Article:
By Cathy DeDe, Chronicle Managing Editor
“It’s been a very busy summer,” says long-time Log Jam Restaurant manager Tony Grecco.
Despite occupancy limitations due to COVID, “we were filled up for what we could do all through July and August.”
The biggest change, other than 50 percent maximum occupancy, Mr. Grecco said, was with the Log Jam’s signature salad bar.
“We get a lot of calls every day,” he said. “The two questions are, do you have outdoor seating, which we don’t, and do we still have the salad bar?”
Now, rather than diners serving themselves, the wait staff shares the list of offerings, customers select items, and the servers fill plates for them.
“It’s not a hit for the staff,” Mr. Grecco acknowledged, “but it is working and the customers are happy we have a way to do the salad bar. That was probably our biggest obstacle of coming back.”
Last spring, when the pandemic lockdown limited restaurants to take-out service only, Mr. Grecco said he had to let go most of the staff, many long-tenured.
He said he is pleased that in June, when the restaurant reopened for indoor dining, “Everybody got their jobs back.”
“Actually, we needed more people,” a problem most restaurants he’s talked to had, especially given that J-1 International students were not allowed this year.
“We were able to, we are still staying open every day, 11:30 to 9. We have a great core staff, and everyone came back. It was finding the extras we need in the summer, or training them in June or July when we are busy, rather than in May, like we would usually do.”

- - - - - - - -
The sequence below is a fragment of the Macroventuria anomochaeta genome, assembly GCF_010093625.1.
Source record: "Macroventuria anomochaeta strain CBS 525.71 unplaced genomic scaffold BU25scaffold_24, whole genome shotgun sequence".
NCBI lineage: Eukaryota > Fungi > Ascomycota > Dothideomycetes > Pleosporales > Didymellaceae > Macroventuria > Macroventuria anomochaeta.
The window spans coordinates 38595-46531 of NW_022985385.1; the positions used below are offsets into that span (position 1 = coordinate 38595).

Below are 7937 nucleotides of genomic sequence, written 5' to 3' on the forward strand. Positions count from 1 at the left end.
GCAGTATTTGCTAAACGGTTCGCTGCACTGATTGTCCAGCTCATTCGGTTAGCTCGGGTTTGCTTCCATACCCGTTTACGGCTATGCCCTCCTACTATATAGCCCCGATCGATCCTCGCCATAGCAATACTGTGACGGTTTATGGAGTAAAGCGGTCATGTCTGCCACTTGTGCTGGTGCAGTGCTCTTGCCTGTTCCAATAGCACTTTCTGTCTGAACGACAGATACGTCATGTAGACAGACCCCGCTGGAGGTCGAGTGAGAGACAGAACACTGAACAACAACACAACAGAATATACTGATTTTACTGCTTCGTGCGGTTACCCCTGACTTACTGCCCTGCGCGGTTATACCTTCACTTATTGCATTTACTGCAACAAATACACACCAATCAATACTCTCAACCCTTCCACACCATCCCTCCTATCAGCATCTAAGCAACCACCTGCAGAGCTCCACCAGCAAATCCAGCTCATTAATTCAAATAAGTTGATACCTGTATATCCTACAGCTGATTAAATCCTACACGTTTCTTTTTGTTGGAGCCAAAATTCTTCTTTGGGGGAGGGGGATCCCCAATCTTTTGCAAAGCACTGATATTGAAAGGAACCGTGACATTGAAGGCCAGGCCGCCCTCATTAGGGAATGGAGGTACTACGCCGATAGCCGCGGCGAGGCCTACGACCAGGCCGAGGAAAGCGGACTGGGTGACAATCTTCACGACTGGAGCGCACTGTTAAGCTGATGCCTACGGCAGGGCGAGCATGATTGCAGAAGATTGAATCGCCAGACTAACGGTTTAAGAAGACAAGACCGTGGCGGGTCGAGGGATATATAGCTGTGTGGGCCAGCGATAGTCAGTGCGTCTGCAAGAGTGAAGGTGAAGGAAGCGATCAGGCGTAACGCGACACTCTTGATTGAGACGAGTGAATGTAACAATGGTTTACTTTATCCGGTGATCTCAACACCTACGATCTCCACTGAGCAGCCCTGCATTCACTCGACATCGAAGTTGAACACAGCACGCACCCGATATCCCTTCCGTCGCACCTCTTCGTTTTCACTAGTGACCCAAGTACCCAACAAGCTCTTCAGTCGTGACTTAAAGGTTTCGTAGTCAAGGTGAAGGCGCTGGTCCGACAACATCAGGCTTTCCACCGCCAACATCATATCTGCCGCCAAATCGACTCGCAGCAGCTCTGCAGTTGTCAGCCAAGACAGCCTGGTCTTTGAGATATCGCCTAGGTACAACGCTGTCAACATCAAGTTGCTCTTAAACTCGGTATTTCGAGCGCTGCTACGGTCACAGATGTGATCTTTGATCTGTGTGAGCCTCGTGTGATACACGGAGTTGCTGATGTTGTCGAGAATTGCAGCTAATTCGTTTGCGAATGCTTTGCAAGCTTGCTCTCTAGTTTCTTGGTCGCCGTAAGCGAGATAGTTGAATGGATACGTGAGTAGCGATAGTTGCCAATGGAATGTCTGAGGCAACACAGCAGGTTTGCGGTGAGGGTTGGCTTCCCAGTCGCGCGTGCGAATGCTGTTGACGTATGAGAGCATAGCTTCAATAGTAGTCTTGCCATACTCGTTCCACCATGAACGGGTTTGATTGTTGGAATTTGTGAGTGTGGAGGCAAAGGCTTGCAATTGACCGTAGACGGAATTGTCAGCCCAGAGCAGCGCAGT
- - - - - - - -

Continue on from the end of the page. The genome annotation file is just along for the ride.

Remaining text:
Mr. Grecco said that even at 50 percent capacity with social distancing, they have about 150 seats and they ran at capacity throughout the summer.
“The clientele in the summer is definitely mostly 90 percent not from this area. It’s downstate, New Jersey, Connecticut, Massachusetts, Pennsylvania. It usually is in the summer.”
He says, “This area was packed all summer. Lake George was crazy. I was in Lake Placid; it felt like New Jersey.”
“We were pretty much full every day,” Mr. Grecco said.
One innovation that worked and he expects to keep: One menu, with the same offerings all day. Previously they had separate lunch and dinner menus, and closed the dining room for an hour and a half to switch service.
“We went right through. It was much easier,” Mr. Grecco said. “It streamlined things and gained us some business in that extra hour and a half. It helped a lot.
“You do [an extra] $500 to $1,000 of sales a day, over a whole month that makes a difference.”
Seating by reservation only, Mr. Grecco said that once they reached capacity, they had to just turn people away, rather than have customers arrive without a reservation and wait for a table.
“Normally,” he said, “the front door is mobbed. Now we told people we are full, we are all booked, and maybe they could make reservations for the next day.
“It went very smoothly, spread things out a bit, and we didn’t have that controlled chaos at the front door.”
Meanwhile, he said, “takeout continues to be more than we normally do, though it has slowed down some since Labor Day. Before this year, it was minimal, maybe one a day, or zero…Now it’s 20 or 30 orders a day, 50 to 60 dinners, and big orders.”
Mr. Grecco said, “Business has definitely dropped off quicker than it normally does in the fall. The crowd is older, less families. We are preparing to do 75 percent of what we normally do. Technically, it’s enough that it gets to about what we would usually do in the fall. I’m expecting the weekends to stay strong, even with events like the Balloon Festival not here.”
He said, “I’m a little leery about the Christmas season. We usually do a lot of big gatherings, for businesses and families. We don’t have hardly any holiday parties booked, and probably won’t. But I think we will hold our own. We’ve weathered the hardest part of the summer.”
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